Acetylene is ionized on treatment with amide ion in liquid ammonia to form a sodium acetylide; this has a little covalent character and may be regarded as a true carbanion. This property is used in making substituted alkynes. The stability order of carbanions points to their high electron density. Alkyl groups and other electron – donating groups in fact destabilize a carbanion. The order of stability is the opposite of that for carbocations and  free radicals, which are electron deficient and are stabilized by alkyl groups. Based on this stability order it is easy to understand that carbanions that occur as  intermediates in organic reactions are almost always bonded to stabilizing  groups. An imporant method of preparation thus involves a loss of proton from a haloform to afford a stabilized carbanion. Another factor which leads to stability is resonance e.g., a carbonyl group stabilizes an adjacent carbanion via resonance e.g., a carbonyl group stabilizes an adjacent carbanion via overlap of its pi bond with the nonbonding electrons of the carbanion. Carbanions derived from carbonyl compounds are often called enolate anions. Among the other functional groups which exert a strong stabilizing effect on carbanions are nitro and cyano groups. The second row elements, particularly phosphorus and sulphur stabilize the adjacent carbanions. A very important nucleophilic carbon species constitute the phosphorus and sulphur ylide. The preparation of ylide is a two stage process, each state of which belongs to a familiar reaction type: nucleophilic attack on an alkyl halide, and abstraction of a proton by a base.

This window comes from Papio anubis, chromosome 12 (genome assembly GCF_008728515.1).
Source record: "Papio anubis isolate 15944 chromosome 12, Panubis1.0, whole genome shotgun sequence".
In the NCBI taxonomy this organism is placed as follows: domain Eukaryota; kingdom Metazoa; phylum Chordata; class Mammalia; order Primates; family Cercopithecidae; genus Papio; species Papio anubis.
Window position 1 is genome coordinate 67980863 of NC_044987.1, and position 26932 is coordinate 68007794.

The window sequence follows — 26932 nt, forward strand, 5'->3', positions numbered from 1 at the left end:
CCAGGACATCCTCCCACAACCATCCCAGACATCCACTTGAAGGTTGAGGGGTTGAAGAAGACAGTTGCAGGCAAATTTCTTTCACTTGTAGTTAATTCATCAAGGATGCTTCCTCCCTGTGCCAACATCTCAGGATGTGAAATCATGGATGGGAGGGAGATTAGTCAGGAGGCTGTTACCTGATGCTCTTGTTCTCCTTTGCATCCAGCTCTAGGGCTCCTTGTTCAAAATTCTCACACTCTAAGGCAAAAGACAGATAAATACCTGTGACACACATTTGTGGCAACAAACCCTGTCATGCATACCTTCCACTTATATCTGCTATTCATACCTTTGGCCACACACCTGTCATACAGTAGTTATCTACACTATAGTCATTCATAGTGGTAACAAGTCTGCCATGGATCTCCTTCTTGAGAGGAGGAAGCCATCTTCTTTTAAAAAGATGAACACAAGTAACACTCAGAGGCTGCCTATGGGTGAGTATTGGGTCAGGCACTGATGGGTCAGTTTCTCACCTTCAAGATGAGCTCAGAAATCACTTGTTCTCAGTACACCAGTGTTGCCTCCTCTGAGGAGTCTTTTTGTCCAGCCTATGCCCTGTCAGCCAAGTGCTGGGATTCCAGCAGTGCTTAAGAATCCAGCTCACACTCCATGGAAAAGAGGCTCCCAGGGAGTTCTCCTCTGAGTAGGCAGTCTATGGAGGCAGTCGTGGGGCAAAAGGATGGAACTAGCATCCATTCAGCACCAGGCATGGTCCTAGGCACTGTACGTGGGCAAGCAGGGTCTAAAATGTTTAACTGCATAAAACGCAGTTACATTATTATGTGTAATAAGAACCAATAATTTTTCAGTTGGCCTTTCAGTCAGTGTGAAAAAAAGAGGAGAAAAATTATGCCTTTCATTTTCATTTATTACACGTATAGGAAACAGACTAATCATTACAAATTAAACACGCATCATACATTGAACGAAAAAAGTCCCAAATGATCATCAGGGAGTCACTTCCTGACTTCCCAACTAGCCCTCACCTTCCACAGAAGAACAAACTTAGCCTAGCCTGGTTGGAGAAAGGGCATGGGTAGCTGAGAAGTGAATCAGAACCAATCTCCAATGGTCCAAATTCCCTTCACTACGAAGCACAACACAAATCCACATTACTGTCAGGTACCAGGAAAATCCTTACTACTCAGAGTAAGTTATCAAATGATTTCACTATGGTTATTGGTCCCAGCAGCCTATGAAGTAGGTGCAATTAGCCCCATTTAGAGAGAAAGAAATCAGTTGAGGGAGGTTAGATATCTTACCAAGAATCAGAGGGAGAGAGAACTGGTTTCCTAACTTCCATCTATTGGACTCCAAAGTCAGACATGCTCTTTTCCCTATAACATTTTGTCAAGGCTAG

The phosphorus ylide have hybrid structure, and it is the negative charge on carbon i.e, the carbanion character of ylide which is responsible for their  characteristic reactions. The sulphur atoms stabilize carbanions. When a double or triple bond is located a to the carbanionic carbon the ion is stabilized by resonance as in the case of benzylic type carbanions .

Properties of Carbenions: Carbanions are nucleophilic and basic and in this behaviour these are similar to amines, since the carbanion has a negative charge on its carbon, to make it a powerful base and a stronger nucleophile than an amine. Consequently a carbanion is enough basic to remove a proton from ammonia.

  • Free Radicals